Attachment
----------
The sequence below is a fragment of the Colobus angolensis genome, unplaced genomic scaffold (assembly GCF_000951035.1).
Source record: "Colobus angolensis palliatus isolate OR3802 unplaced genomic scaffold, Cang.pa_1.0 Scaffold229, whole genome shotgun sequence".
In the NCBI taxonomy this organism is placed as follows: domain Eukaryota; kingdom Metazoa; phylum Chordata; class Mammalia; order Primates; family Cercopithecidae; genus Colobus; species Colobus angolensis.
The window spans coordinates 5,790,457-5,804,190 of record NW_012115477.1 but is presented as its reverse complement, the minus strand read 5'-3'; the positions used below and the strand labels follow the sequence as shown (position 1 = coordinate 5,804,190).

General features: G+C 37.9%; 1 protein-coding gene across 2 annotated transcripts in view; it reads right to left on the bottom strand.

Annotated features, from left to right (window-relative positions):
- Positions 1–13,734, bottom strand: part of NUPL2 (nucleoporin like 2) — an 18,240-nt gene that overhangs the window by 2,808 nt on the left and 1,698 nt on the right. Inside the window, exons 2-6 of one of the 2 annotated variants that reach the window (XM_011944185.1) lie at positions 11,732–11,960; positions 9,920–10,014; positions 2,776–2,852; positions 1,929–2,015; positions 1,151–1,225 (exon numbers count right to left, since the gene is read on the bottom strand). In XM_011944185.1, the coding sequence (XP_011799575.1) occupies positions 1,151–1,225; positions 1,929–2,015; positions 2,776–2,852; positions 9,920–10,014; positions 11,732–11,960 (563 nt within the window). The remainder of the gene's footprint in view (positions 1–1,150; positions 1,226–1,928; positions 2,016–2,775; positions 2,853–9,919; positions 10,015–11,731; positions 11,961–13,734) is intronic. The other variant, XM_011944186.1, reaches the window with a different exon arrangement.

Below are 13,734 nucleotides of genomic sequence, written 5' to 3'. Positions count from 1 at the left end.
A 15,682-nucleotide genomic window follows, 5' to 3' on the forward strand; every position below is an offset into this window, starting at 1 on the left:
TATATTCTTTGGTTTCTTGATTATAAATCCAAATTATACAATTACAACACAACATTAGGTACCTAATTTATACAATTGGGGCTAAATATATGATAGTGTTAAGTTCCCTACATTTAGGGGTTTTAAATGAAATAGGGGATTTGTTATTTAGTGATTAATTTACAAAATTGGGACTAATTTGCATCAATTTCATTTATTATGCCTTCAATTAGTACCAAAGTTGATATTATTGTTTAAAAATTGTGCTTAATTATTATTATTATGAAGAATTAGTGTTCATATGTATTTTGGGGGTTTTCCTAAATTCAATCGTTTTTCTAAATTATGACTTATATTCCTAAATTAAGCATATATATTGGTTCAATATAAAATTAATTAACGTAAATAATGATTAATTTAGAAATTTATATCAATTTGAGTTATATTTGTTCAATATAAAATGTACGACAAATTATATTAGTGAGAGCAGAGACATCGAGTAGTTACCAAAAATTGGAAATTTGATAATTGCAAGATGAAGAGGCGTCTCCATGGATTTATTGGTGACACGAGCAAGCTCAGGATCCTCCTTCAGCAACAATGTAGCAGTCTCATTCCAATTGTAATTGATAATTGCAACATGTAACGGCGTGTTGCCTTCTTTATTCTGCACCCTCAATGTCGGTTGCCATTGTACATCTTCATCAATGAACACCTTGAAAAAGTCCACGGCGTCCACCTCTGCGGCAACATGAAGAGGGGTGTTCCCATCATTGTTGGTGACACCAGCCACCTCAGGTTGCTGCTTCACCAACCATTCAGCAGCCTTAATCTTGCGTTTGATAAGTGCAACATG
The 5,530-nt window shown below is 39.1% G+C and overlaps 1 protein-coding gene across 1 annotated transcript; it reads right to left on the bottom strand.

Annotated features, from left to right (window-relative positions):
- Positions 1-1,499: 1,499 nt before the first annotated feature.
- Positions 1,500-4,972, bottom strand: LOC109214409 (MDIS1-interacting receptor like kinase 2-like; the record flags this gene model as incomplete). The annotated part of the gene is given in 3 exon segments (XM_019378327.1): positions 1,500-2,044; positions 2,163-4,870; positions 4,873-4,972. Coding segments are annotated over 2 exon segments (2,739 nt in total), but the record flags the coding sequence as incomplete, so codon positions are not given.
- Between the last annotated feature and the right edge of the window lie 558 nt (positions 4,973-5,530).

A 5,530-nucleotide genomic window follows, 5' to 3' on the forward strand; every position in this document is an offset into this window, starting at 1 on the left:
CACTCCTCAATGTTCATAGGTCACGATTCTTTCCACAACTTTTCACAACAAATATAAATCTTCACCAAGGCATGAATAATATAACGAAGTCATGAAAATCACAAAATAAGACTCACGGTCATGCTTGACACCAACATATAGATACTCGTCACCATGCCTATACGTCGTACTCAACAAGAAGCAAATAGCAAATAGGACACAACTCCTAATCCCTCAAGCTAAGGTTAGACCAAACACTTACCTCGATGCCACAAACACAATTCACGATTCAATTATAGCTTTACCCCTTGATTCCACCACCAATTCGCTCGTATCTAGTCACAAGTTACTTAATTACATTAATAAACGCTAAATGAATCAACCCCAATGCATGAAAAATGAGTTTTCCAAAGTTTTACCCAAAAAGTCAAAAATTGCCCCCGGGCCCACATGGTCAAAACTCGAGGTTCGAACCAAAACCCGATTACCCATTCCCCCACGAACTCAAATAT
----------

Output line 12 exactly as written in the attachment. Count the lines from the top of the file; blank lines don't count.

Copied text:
Annotated features, from left to right (window-relative positions):